This is a follow-up to a very interesting thread on HN.

From Wikipedia: Agnosticism is the view that the truth value of certain claims—especially claims about the existence of any deity, but also other religious and metaphysical claims—is unknown or unknowable. …

Before I start, let me illustrate my point. Assume the following statements are true:

  • We currently live in the Matrix.
  • There is absolutely no interaction between our universe and the Matrix.
  • There is no way to escape the Matrix.
  • The laws of our universe remain unchanged.
  • There is no imaginable experiment that could even subtly hint the existence of the Matrix.

Given those assumptions, you can’t prove or disprove the existence of the Matrix, be it through a thought experiment or a physical experiment.

That makes you a Matrix agnostic. In fact, the amount of things we have to be agnostic about is only limited by our collective imagination: it could be that our universe is an “atom” inside a much larger universe, it could be that life is an illusion induced by some sort of dream, etc.

As expected, there are tons of naive counter-arguments to this assertion. Let me quote philwelch, as he said it better than I ever could:

The standard answer is that all of our naive beliefs about the world would be false. You are not actually sitting on a couch, your simulated body-projection is simulated to be sitting on a simulated couch. The very fact we can’t tell whether or not we’re in the matrix undermines all our knowledge.

The more insightful answer is that even if we’re in the matrix, everything about the physical world is still true, there is just a metaphysical fact we are unaware of–namely, that the universe happens to be a simulation. You’re still sitting on a couch, and the couch is still made of atoms, and the atoms are still made of subatomic particles and so forth, but it turns out all the subatomic particles are just data structures in the matrix and we didn’t know that before. Nothing is undermined.


Let me expand this reasoning a little further:

  • Is there a point in knowing if the Matrix does indeed exist ?
  • Will it change anything about our knowledge of the physical universe ?
  • Will it change the way we live our lives ? 

Answer: No.

Any metaphysical statement that can’t be evidenced, even subtly, through physical experiments is simply meaningless. On a side note, it is important to note that the fundamental laws of our universe, which could also be classified as metaphysical statements since they describe the physical - the precise definition of metaphysical, can be determined through experiments and that’s what makes them meaningful.

In other words, agnosticism is simply a word that means “can’t know the unknowable”, which is quite redundant. I’m pretty sure everyone can agree, theists and atheists included, that it is impossible to know the unknowable. You either believe there is a God because you think there is evidence for it - be it through the Bible, the Torah, prophets, miracles, martyrs or this inner connection with God that some call faith -  or you don’t if you believe there is no evidence for God. Following that line of thought, agnosticism, as in believing that God is unknowable, equates to atheism, as in believing there is no evidence for God.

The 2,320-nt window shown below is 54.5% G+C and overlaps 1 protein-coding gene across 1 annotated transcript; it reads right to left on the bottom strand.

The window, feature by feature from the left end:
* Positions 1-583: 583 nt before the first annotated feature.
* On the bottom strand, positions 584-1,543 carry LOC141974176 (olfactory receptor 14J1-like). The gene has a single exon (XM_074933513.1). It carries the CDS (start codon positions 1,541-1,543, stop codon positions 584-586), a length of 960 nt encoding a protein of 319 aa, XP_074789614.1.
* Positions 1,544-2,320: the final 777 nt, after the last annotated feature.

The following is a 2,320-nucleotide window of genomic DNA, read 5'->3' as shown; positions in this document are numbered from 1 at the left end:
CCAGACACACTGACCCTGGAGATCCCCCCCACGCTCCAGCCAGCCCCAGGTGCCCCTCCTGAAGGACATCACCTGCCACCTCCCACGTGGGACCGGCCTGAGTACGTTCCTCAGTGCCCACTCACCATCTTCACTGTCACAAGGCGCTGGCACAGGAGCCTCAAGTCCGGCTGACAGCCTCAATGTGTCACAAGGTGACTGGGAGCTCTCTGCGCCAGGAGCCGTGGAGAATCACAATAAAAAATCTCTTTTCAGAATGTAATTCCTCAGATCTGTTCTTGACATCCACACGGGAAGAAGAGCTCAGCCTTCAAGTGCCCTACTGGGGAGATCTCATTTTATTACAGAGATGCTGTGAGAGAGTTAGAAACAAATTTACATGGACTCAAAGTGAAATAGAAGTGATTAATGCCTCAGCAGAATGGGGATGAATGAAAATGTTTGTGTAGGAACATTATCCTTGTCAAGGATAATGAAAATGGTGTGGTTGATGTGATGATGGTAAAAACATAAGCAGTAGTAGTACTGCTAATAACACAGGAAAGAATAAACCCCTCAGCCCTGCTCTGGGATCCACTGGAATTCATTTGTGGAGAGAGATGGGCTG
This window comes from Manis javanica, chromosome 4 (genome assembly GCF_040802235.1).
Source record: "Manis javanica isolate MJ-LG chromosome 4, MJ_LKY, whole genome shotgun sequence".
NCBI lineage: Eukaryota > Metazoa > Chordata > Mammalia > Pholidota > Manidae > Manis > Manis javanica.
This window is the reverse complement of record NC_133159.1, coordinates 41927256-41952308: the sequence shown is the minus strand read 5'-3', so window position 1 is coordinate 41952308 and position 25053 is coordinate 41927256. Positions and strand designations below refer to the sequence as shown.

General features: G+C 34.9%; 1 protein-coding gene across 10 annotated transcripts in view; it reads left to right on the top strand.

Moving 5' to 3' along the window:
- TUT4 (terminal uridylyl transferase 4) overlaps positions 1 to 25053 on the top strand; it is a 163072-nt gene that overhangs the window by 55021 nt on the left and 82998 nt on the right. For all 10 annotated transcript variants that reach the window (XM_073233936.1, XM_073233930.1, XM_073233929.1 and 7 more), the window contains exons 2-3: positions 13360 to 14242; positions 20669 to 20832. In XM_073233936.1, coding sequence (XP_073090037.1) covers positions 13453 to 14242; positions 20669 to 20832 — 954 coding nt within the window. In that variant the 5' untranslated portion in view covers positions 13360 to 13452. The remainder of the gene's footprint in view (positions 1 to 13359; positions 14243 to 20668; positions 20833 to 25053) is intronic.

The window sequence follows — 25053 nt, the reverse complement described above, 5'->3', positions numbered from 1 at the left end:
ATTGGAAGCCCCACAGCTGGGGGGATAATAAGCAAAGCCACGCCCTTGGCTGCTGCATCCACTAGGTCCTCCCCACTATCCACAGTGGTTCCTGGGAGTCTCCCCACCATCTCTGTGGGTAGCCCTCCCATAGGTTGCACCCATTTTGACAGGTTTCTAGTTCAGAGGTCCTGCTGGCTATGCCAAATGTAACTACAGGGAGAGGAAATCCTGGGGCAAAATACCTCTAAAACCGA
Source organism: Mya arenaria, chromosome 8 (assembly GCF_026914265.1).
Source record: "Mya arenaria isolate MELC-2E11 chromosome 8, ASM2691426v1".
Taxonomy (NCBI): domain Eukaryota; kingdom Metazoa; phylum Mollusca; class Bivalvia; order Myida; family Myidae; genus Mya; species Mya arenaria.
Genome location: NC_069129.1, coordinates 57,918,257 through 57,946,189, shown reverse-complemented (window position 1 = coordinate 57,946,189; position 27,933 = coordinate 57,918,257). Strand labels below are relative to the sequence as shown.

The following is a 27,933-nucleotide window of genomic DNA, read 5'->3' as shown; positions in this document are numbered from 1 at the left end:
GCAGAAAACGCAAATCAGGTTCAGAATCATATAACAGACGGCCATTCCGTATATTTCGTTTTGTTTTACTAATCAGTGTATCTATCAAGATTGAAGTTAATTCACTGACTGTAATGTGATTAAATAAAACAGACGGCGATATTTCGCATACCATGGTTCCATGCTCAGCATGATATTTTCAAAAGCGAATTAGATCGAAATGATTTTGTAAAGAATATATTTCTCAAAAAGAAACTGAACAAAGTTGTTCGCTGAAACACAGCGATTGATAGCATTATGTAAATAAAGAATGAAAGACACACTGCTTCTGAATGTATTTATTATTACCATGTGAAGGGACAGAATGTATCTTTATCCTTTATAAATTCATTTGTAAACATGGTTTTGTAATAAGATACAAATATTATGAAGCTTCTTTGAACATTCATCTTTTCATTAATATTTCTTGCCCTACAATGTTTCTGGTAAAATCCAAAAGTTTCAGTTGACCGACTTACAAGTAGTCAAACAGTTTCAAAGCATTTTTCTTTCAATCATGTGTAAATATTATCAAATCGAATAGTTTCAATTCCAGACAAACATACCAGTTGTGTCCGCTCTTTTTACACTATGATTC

In conclusion, I suggest that we eradicate this meaningless word from the dictionary!

I’m looking forward to answer your thoughts and counter-arguments in the comments!

PS: This rant was intentionally extremist as I wanted to make my point as clear as possible. I’m actually a very nuanced person and I have nothing against agnostics. Perhaps the definition of agnosticism should be changed to: “Person who believes there is some evidence for God, but not enough to take a position.”

Project Idea: TL;DR Browser Add-on

This is a follow-up to a question I asked on Answers.OnStartups.com. Here’s how it goes:

I often find myself reading long blog posts and articles only to find out that I already knew most of what was discussed. Other times, I find out that the topic wasn’t really relevant to my interest. Indeed, headlines are often misleading.

That’s what lead me to the following idea: a browser add-on that would overlay short and concise TL;DR (Too Long; Didn’t Read) summaries over web pages. The system would be community driven and moderated: anyone could add their own summary of the content and the best TL;DR messages would be up voted by the community. Additionally, as suggested by Jason, authors could be allowed to write their own official summary.

My bet is that this system could be valuable to people faced with too much information and too little time. It could be successful in the same way Twitter’s 140 characters limit contributed to its success: reducing information overload and increasing signal-to-noise ratio.